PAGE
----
False digital triggers when powering Nano from a car

I’m working on building a few projects that will be powered from a cars 12-14 volts power source. I’ve simplified this project to explain the issue I have found. I’m using the car to power a 7.5v regulator and then send it’s regulated output to a Nano. The Nano’s digital pin 7 is setup with the internal pull-up resistor. With the pin 7 wire and the cars power and ground ran through the same multi conductor wire the digital input will randomly trigger false positives. I have also tested this basic circuit on a bench with 2 feet of multi conductor and a car battery. One obvious solution is to move the pin 7 wire out of the multi conductor and away from the cars power source. I would like to find a more reliable solution. In the real world there will be several power sources in a vehicle that would need to be avoided with this design. One thought I had was to place an external pull-up resistor at the end of the multi conductor wire run. I would appreciate any input on other design solutions.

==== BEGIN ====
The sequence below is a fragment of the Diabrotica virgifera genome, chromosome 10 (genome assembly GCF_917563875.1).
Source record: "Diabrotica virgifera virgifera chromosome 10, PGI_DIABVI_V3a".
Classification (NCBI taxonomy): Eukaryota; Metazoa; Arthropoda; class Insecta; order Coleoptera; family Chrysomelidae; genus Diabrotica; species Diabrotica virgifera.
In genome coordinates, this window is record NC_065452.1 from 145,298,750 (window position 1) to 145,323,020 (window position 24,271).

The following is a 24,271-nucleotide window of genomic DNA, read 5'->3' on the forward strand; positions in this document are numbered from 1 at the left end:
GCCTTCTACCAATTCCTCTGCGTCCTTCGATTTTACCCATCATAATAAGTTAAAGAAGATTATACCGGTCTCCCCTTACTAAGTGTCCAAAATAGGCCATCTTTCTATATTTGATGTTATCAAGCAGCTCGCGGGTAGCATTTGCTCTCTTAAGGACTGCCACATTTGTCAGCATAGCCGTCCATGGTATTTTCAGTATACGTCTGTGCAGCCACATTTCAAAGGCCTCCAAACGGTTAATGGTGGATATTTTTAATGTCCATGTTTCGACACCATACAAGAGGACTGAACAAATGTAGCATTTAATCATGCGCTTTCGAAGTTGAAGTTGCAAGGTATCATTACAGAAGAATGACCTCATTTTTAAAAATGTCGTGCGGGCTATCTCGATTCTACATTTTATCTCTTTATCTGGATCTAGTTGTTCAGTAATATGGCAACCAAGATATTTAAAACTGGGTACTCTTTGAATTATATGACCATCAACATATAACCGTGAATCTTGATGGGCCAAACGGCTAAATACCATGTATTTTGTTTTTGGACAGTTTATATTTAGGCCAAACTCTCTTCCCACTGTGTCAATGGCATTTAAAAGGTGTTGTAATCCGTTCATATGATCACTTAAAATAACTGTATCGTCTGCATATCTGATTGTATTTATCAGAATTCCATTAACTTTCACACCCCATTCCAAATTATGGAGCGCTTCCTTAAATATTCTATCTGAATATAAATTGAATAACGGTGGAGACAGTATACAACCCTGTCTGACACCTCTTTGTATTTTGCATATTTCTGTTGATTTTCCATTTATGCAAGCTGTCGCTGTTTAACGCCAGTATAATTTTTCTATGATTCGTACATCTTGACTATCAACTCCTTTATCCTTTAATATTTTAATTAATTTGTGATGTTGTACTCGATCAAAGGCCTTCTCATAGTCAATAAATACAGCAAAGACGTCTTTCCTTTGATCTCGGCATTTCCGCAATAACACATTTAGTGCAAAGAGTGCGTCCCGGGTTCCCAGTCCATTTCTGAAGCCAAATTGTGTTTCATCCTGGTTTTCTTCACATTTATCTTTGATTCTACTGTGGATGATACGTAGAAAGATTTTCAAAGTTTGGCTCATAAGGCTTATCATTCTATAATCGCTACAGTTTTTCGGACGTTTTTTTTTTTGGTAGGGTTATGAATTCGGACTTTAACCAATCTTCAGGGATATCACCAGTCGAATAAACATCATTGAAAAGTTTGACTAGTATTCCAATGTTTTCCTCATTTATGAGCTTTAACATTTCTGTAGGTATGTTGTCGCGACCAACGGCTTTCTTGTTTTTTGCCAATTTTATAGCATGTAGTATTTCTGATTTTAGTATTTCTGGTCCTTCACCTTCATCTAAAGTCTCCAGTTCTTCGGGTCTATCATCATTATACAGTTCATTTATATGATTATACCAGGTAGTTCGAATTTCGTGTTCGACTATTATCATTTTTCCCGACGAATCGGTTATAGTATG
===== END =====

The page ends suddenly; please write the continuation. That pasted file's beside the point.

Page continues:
void setup() {

Serial.begin(9600);
pinMode(7, INPUT_PULLUP);
}

void loop() {

int buttonVal = digitalRead(7);
Serial.println(buttonVal);
}

A capacitor from the Arduino input to ground might help. (Maybe 0.1uF). If the glitch is getting-in through the regulator, a bigger capacitor (maybe 1000uF or more at the across the 7V supply may help.

I would consider the cap and a stiffer pull-up. If it is acceptable for the application, consider some form of debounce as well. You may need to do everything, including pull the wire out of the bundled cable.

Cars are noisy places.

I added a capacitor from the Arduino input to ground on my bench setup and it seems to have removed the false triggers. Hopefully this will hold true when I test the project in a vehicle. Before adding the capacitor the regulators output looked smooth with my scope readings. Can someone explain the capacitors function after the voltage regulator. Do the regulators create noise that is then sent to the Nano causing the false trigger? I was surprised the circuit would false trigger even when bench tested with a car battery (no alternator noise). Is a smaller 0.1uF capacitor better for noise suppression than say a 4.7uF?